Adding a Marker inside of Logic Pro X

Then I bounce/export from Logic Pro X to a single WAV file. It helps if you keep the same name for this file each time and only change the episode number part.

Bouncing a WAV file out of Logic Pro X

Then I drag that WAV file into a program called Forecast – made for free by Marco Arment, creator of Overcast, a popular podcast player for iOS. Forecast automagically picks up the markers that Logic Pro X embedded in the WAV file while it also compresses the WAV file to MP3.

It all happens so quickly because Marco Arment programmed it to be crazy fast so he can spend more time fiddling with his coffee and headphones.

Pocket Casts picks up the chapter marker created by Forecast

While you’re in Forecast you can add links and/or images to chapters as well so that they look extra fancy inside a podcast player and listeners can tap right on it to visit a webpage or sponsor mentioned in the show.

Then you just have to upload it to your favourite podcast host – I like Transistor.fm personally – and bob’s your uncle… you’re done!

Bonus Marks for Chapter Jumps on the Web

If you really want to impress the humans in your life, you can copy the Marker list from Logic Pro X, paste them into this CodePen Pen, click Run, and BOOM – you’ve got a nice Markdown list of the chapter time jumps to throw on your podcast’s website.

Not all websites support fancy things like TimeJump but hopefully they will eventually.

The video embedded above covers this all in more detail – or you can watch it on YouTube here.

Castaways Club artwork.

If you’ve got questions or it’s not working for you, leave a comment below or – even better – join a community of podcasters who are trying to figure this stuff out together over at Castaways.Club.

Want More Tutorials Like This?

There’s a couple ways:

Leave a comment below if you’ve got a suggestion for the next video tutorial I should make!

First off, let’s get the vanity quote out of the way:

Having a sound editor person is nice because it ups the quality and takes that task off your plate. Lemon Productions is good.

Chris Coyier, My Particular Podcast Journey

Thanks Chris! I have loved editing ShopTalk Show so much. I have never pulled up Logic Pro X to edit an episode and felt that “ugh… this?” feeling that I used to get when working on website projects for clients. This is getting pretty close to my dream job and I thought I’d follow Chris’ post up with a bit of my own journey in podcasting.

It’s funny how big and small the internet is at the same time. I remember stumbling across CSS Tricks way back in the day when I first started doing web work at my job and loving Chris’ style of blogging/screencasting whatever he’s learning – sometimes while he was learning it. Mistakes and all.

That style really helped those of us a little behind in our web developer journey (aka me!) to feel like it was possible to learn and figure this stuff out – you didn’t have to be completely polished and know everything perfectly.

An internet radio show about the internet starring Dave Rupert and Chris Coyier.

Fast forward to a couple years ago when ShopTalk Show were needing a new podcast editor and I had tentatively put my name out there into the world that I might maybe kinda want to maybe do that kind of thing (maybe?) and Chris & Dave gave me a shot.

Chris FREAKING CSS TRICKS Coyier? Are you kidding me?

That “shot” set me onto my own journey into podcast editing/production work beyond where I was currently at as a hobbyist podcaster who was getting tired of trying to keep up with all the tricks in CSS. To the point that my entire business is now based around editing / producing / consulting on podcasts and the podcasting industry.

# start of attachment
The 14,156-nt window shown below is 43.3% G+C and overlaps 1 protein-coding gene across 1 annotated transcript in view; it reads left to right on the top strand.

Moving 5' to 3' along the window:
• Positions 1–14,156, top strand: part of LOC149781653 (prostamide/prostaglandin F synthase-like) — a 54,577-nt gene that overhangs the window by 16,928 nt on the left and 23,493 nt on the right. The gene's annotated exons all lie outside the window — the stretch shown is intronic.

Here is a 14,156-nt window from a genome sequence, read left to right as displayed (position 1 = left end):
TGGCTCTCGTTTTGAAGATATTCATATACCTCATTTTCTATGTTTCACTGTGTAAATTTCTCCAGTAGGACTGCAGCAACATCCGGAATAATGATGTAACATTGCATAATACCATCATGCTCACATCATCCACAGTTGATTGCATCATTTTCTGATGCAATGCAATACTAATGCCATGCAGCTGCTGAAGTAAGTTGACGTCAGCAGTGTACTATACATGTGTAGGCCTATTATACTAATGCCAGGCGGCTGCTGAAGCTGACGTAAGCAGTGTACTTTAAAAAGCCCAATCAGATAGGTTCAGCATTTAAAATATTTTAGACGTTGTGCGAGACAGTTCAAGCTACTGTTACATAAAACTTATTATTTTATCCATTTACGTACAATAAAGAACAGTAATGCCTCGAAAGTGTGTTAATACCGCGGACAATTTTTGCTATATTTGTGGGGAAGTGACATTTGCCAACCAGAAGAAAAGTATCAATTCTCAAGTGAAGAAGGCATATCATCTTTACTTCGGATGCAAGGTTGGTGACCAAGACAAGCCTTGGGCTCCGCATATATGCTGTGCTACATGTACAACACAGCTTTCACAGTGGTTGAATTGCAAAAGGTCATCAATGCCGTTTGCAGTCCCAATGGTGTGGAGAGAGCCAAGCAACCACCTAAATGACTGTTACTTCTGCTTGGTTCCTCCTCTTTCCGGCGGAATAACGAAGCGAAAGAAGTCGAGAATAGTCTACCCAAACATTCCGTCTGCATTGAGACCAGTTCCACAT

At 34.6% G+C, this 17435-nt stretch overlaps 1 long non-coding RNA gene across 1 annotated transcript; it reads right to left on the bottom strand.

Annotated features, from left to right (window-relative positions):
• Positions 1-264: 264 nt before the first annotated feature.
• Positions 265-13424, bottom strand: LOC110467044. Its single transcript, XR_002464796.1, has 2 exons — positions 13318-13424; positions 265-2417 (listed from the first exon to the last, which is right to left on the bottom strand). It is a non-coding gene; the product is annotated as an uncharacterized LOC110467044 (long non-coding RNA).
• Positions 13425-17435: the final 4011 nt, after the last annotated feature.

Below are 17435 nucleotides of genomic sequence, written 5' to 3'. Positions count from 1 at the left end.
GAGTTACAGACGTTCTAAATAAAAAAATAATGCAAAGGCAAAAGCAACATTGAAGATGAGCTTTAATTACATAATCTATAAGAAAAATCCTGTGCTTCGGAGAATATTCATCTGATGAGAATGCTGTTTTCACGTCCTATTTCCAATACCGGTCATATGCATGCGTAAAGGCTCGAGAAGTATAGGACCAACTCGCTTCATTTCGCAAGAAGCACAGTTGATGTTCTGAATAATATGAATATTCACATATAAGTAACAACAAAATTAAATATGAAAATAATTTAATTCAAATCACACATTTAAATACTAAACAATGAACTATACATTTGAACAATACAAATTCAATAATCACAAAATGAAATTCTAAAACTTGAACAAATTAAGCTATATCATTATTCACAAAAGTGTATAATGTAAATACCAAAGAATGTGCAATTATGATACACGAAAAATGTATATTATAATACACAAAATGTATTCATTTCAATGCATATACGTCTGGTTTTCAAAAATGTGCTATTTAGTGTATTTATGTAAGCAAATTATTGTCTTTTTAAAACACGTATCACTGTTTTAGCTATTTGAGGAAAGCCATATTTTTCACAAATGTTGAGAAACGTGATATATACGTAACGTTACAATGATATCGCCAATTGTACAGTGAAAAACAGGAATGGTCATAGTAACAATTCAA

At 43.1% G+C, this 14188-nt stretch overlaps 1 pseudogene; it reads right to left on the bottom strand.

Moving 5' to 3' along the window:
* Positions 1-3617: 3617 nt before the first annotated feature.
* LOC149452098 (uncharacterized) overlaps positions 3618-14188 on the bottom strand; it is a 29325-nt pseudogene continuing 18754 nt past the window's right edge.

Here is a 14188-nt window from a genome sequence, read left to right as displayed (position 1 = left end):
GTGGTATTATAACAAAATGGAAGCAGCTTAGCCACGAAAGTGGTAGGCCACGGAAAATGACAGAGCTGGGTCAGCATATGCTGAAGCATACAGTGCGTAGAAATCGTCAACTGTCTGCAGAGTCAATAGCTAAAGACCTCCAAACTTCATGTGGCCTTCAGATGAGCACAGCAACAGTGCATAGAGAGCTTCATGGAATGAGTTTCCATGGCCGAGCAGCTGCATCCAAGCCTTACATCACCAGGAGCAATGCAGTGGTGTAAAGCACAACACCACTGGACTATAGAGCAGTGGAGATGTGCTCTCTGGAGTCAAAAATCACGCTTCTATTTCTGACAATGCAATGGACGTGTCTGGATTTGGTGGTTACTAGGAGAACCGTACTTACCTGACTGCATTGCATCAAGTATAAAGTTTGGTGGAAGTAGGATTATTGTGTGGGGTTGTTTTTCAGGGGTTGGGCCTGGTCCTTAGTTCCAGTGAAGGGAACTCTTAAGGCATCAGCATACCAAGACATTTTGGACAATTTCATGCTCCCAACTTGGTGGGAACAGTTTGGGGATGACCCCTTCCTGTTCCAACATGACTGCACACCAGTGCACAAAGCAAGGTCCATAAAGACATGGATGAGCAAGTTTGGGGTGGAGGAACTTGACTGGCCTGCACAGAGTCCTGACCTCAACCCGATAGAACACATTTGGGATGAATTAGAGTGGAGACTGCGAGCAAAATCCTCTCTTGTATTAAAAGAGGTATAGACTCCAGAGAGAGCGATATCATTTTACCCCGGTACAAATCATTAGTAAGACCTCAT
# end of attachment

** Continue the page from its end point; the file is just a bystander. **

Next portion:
And I love it.

Bringing this back around to Chris Coyier and his journey – a year ago I revived my YouTube channel because I wanted to give back in the same way Chris had done for me (and millions of others). I wanted a place to document and share what I was learning – mistakes and all.

Podcasting isn’t the easiest medium to “show” your work in – CodePen for Podcasting anyone? – but I figured I could start by talking about what I was learning in audio apps like Audio Hijack, Loopback, Logic Pro X, etc. even if I didn’t know everything. And even if I made a mistake or two. And I have fun doing it each time I feel like making a video.

And it’s interesting how following that bit of fun has led to getting consulting gigs with folks around the world. Without doing any sort of marketing funnel biz dev automation systems, I’ve had the opportunity to help folks in Australia, the United Kingdom, South America, and USA/Canada with their podcasting related questions.

All from blogging occasionally and recording videos about something I’m doing.

What mic do you recommend if I’m recording in a barn with 3 horses and a cow?

I originally started this post to try and fill in some gaps or other options that Chris didn’t cover in his post. But you can read some of those in my blog archives, leave a comment if you’d like some clarification a bit of gear, or book a consulting call if you’d like to dive deeper.

For now I’ll end with saying that your journey might not take the exact path you thought it would. It might not go as quickly as you’d like. And even just being patient might not lead you to success, however you may define success. My experience (so far! This could all end tomorrow!) has been to at least keep a bit of my time invested in what I’d really like to be doing so that if/when an opportunity arises to do more of that kind of work, it’s been an option for me to say yes.

Alright. Back to editing a podcast!

p.s. If you’re a podcaster or wanna-be podcaster interested in joining a community of podcasters / wanna-be podcasters, sign up at Castaways.Club. It’s a new community I’m building and I’d love for you to be a part of it.